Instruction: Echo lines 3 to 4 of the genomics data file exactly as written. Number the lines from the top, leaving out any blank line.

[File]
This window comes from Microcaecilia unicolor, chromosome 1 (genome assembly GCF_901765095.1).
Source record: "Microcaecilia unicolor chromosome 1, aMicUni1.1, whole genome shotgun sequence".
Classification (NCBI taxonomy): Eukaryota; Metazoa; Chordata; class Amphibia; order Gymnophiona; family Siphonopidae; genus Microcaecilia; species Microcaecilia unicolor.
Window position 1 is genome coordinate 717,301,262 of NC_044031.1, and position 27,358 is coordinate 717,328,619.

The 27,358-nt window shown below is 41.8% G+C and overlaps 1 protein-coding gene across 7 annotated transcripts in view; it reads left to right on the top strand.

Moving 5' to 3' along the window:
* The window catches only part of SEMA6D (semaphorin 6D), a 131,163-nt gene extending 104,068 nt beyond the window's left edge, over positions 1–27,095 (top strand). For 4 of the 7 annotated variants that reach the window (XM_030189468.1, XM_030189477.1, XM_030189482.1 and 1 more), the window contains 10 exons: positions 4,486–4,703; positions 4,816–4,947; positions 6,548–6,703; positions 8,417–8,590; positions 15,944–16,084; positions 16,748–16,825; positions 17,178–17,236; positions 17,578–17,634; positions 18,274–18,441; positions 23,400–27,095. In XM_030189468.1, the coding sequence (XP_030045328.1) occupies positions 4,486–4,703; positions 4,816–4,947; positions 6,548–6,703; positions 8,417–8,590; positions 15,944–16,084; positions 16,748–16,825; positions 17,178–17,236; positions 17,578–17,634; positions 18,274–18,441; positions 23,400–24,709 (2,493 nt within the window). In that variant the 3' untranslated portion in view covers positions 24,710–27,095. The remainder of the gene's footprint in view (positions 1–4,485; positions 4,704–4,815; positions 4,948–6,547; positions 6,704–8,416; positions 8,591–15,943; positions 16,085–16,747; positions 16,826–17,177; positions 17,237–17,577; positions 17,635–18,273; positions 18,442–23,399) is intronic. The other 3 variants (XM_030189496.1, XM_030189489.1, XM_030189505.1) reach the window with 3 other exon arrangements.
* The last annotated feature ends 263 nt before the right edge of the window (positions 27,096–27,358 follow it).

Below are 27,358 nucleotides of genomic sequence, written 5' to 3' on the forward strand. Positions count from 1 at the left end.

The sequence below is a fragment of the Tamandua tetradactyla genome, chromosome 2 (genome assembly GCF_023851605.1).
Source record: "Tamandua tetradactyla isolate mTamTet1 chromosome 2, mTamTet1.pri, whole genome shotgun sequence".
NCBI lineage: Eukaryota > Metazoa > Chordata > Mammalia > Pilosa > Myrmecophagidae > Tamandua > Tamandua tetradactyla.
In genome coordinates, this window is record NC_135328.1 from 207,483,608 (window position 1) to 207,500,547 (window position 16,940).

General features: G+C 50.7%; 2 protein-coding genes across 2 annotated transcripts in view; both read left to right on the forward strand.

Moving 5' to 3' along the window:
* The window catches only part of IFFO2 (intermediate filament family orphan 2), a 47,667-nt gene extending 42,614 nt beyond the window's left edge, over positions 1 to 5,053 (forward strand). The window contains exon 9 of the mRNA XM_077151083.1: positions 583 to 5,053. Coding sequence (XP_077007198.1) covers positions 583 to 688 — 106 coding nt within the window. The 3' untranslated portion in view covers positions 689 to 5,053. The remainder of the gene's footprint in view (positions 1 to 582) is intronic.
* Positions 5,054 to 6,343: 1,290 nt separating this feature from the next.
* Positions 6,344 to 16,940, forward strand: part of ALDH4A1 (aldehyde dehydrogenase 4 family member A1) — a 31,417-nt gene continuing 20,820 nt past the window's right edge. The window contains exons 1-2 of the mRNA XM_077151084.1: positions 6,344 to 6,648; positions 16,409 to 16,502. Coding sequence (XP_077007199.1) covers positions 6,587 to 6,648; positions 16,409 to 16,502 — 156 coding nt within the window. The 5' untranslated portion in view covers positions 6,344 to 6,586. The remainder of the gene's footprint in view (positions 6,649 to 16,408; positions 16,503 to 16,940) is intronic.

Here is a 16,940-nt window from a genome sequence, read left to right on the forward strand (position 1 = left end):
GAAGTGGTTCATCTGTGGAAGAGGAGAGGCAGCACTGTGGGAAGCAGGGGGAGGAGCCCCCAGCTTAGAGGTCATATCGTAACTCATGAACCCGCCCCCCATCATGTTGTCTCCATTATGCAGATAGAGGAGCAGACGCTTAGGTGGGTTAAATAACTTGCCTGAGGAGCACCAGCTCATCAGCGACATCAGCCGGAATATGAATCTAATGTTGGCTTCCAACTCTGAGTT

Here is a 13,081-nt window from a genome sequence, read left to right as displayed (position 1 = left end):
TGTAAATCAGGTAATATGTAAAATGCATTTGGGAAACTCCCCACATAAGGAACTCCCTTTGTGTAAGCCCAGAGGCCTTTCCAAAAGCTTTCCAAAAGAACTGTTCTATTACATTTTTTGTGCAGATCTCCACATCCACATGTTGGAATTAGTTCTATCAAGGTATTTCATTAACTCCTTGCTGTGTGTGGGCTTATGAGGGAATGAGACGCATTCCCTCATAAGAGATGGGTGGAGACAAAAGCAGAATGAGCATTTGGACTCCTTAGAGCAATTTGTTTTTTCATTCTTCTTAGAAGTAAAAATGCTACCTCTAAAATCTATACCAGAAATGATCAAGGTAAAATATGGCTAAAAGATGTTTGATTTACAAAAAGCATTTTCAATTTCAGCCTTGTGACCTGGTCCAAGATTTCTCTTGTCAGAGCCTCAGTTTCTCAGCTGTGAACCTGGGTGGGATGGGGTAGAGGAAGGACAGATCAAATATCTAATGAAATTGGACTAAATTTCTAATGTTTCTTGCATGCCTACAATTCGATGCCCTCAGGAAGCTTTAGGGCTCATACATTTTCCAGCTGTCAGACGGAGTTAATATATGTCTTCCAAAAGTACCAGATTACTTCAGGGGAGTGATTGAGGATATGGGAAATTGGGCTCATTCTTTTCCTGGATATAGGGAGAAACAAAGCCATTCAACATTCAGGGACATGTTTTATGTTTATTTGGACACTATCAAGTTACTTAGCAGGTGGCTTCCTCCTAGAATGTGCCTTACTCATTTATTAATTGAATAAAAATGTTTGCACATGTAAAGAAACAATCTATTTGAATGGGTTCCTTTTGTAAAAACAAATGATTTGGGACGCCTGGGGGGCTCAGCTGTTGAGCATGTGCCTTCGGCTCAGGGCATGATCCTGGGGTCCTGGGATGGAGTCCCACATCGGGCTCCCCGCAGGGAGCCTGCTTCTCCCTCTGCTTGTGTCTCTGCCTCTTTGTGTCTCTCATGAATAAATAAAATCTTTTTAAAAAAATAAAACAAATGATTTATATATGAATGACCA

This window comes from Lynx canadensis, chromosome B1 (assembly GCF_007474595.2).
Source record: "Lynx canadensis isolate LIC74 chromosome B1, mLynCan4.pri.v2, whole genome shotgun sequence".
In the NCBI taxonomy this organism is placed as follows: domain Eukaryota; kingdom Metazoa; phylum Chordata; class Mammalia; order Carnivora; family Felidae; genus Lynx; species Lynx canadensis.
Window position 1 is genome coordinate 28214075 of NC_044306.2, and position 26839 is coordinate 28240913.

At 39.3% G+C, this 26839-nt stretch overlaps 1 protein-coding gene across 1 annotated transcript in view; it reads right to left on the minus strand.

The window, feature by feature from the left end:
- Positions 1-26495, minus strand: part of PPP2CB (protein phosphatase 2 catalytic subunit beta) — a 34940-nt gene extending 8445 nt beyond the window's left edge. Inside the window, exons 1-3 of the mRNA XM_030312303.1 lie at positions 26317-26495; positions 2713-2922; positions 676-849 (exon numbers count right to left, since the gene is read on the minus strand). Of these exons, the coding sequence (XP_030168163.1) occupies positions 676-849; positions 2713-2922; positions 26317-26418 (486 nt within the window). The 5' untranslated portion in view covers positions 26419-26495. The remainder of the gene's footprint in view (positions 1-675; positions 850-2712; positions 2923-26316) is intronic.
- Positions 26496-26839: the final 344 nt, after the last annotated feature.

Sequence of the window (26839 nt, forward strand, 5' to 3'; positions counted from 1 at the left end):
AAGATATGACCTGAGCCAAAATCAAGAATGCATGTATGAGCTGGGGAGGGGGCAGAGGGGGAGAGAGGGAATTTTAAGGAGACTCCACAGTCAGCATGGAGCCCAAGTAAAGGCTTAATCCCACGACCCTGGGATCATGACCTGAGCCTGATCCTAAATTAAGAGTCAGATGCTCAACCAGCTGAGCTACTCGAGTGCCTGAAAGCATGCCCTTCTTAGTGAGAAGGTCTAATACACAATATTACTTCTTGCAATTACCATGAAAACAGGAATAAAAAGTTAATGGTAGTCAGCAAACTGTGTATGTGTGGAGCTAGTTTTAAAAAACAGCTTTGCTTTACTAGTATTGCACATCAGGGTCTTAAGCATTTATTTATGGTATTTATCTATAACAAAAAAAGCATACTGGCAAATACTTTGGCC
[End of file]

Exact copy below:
Classification (NCBI taxonomy): Eukaryota; Metazoa; Chordata; class Amphibia; order Gymnophiona; family Siphonopidae; genus Microcaecilia; species Microcaecilia unicolor.
Window position 1 is genome coordinate 717,301,262 of NC_044031.1, and position 27,358 is coordinate 717,328,619.